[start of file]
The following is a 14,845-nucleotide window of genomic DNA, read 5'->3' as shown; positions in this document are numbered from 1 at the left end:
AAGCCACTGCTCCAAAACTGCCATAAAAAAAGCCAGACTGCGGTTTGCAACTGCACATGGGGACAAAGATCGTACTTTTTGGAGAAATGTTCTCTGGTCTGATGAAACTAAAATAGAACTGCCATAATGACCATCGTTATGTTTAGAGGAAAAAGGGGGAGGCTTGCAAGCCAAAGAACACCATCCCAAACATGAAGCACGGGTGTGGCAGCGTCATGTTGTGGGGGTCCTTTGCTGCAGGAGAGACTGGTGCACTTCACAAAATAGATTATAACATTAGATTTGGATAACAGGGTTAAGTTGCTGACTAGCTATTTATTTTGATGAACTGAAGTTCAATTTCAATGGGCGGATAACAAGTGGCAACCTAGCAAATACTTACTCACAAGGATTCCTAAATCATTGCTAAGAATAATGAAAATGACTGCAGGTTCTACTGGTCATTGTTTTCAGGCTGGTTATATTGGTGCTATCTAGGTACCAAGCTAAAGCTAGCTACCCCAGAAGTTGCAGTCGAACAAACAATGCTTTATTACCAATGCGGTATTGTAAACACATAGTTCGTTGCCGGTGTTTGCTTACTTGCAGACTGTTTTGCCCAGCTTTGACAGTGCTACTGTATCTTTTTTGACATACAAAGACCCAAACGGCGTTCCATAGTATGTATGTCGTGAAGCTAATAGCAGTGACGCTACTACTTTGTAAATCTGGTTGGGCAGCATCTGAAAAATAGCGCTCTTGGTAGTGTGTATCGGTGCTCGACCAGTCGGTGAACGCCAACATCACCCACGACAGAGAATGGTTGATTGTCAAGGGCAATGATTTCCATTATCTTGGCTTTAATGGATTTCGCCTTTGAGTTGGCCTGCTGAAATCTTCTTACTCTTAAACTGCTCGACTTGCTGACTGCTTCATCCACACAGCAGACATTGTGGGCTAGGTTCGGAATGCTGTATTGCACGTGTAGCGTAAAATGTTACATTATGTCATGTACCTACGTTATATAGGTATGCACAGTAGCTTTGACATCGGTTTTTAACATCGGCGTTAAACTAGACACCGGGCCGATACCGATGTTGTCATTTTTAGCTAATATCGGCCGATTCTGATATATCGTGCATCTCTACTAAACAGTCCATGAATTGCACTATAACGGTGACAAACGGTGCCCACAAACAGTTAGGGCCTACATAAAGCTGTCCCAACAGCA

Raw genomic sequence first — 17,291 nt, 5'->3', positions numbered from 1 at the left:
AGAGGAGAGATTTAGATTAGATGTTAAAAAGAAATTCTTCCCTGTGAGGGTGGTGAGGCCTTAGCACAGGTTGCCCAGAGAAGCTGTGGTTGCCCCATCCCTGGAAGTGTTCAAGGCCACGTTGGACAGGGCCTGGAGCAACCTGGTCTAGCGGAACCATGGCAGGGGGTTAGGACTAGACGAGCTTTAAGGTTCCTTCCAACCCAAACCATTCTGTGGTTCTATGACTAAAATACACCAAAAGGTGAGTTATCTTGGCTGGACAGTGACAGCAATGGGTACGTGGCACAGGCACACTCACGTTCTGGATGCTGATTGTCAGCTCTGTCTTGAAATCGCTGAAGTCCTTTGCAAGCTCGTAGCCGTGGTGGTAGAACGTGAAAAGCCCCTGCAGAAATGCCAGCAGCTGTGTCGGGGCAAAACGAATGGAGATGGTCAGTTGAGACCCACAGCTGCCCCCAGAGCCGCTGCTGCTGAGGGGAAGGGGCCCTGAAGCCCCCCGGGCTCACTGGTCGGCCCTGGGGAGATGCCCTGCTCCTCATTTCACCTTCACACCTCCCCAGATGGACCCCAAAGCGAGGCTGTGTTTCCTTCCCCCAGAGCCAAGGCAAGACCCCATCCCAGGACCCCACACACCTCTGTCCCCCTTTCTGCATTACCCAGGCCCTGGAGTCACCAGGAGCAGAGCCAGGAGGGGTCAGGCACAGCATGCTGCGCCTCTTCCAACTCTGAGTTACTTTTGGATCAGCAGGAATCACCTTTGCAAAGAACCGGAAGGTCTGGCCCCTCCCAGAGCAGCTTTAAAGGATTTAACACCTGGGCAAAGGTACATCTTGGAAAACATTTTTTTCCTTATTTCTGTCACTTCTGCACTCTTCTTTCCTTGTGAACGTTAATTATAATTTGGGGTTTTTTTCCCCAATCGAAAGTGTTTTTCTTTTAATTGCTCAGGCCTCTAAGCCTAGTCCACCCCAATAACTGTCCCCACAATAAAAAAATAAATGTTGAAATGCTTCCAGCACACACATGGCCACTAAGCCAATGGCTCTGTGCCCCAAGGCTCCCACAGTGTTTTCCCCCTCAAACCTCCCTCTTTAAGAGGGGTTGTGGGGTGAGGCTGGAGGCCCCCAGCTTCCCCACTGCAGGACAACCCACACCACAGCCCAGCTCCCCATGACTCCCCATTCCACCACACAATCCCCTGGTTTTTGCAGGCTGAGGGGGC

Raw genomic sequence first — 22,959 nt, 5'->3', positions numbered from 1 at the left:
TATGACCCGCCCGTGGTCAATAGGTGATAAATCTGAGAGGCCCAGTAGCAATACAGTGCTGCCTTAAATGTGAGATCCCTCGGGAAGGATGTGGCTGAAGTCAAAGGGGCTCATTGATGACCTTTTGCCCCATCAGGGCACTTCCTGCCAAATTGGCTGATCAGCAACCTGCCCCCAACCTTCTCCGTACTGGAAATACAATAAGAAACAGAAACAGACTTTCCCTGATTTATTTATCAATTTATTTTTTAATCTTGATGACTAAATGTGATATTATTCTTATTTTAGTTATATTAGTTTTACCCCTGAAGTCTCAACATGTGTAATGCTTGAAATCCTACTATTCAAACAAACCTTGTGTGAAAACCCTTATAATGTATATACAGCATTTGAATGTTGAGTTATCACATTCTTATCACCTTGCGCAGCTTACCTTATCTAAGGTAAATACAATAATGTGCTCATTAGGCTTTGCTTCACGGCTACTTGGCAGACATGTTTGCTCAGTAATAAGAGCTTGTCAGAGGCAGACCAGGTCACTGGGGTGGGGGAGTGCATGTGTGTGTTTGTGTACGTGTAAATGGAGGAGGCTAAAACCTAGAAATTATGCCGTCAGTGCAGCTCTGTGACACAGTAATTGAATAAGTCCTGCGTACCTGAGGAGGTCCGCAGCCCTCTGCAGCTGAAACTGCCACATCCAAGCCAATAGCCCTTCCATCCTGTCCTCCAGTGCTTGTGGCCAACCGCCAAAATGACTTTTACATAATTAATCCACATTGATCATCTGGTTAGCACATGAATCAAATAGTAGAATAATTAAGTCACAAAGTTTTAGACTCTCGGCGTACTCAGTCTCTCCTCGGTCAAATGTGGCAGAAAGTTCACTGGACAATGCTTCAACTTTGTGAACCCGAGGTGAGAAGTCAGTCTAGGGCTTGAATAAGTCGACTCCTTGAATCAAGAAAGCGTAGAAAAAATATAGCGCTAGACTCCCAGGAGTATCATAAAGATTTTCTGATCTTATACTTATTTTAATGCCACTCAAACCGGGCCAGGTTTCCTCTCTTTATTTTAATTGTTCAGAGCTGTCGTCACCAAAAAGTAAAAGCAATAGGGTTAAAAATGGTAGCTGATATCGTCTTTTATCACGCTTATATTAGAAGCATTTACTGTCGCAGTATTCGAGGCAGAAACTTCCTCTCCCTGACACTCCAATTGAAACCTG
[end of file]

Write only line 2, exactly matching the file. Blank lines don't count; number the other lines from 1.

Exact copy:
AAGCCACTGCTCCAAAACTGCCATAAAAAAAGCCAGACTGCGGTTTGCAACTGCACATGGGGACAAAGATCGTACTTTTTGGAGAAATGTTCTCTGGTCTGATGAAACTAAAATAGAACTGCCATAATGACCATCGTTATGTTTAGAGGAAAAAGGGGGAGGCTTGCAAGCCAAAGAACACCATCCCAAACATGAAGCACGGGTGTGGCAGCGTCATGTTGTGGGGGTCCTTTGCTGCAGGAGAGACTGGTGCACTTCACAAAATAGATTATAACATTAGATTTGGATAACAGGGTTAAGTTGCTGACTAGCTATTTATTTTGATGAACTGAAGTTCAATTTCAATGGGCGGATAACAAGTGGCAACCTAGCAAATACTTACTCACAAGGATTCCTAAATCATTGCTAAGAATAATGAAAATGACTGCAGGTTCTACTGGTCATTGTTTTCAGGCTGGTTATATTGGTGCTATCTAGGTACCAAGCTAAAGCTAGCTACCCCAGAAGTTGCAGTCGAACAAACAATGCTTTATTACCAATGCGGTATTGTAAACACATAGTTCGTTGCCGGTGTTTGCTTACTTGCAGACTGTTTTGCCCAGCTTTGACAGTGCTACTGTATCTTTTTTGACATACAAAGACCCAAACGGCGTTCCATAGTATGTATGTCGTGAAGCTAATAGCAGTGACGCTACTACTTTGTAAATCTGGTTGGGCAGCATCTGAAAAATAGCGCTCTTGGTAGTGTGTATCGGTGCTCGACCAGTCGGTGAACGCCAACATCACCCACGACAGAGAATGGTTGATTGTCAAGGGCAATGATTTCCATTATCTTGGCTTTAATGGATTTCGCCTTTGAGTTGGCCTGCTGAAATCTTCTTACTCTTAAACTGCTCGACTTGCTGACTGCTTCATCCACACAGCAGACATTGTGGGCTAGGTTCGGAATGCTGTATTGCACGTGTAGCGTAAAATGTTACATTATGTCATGTACCTACGTTATATAGGTATGCACAGTAGCTTTGACATCGGTTTTTAACATCGGCGTTAAACTAGACACCGGGCCGATACCGATGTTGTCATTTTTAGCTAATATCGGCCGATTCTGATATATCGTGCATCTCTACTAAACAGTCCATGAATTGCACTATAACGGTGACAAACGGTGCCCACAAACAGTTAGGGCCTACATAAAGCTGTCCCAACAGCA